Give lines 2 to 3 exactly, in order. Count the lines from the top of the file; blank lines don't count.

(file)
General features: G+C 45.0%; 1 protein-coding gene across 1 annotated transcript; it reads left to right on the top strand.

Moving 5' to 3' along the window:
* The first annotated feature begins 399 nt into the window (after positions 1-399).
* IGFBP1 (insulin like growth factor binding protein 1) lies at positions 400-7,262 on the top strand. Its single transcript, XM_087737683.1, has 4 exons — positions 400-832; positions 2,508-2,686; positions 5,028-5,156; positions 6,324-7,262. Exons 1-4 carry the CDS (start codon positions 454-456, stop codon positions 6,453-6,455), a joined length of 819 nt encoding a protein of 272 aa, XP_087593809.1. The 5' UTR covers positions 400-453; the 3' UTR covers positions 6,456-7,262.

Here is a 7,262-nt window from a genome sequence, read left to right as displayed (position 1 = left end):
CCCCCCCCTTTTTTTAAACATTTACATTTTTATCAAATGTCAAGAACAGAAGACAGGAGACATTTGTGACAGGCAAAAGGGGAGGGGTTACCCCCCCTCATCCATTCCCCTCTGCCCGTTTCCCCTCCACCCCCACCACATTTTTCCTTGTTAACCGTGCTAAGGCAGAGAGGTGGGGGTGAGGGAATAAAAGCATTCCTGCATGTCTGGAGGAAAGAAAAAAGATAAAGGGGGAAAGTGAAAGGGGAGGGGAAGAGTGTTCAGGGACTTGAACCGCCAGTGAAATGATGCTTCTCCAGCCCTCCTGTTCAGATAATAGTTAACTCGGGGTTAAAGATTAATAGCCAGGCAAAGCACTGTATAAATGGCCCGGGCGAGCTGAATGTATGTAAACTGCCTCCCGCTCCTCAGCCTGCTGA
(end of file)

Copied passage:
Moving 5' to 3' along the window:
* The first annotated feature begins 399 nt into the window (after positions 1-399).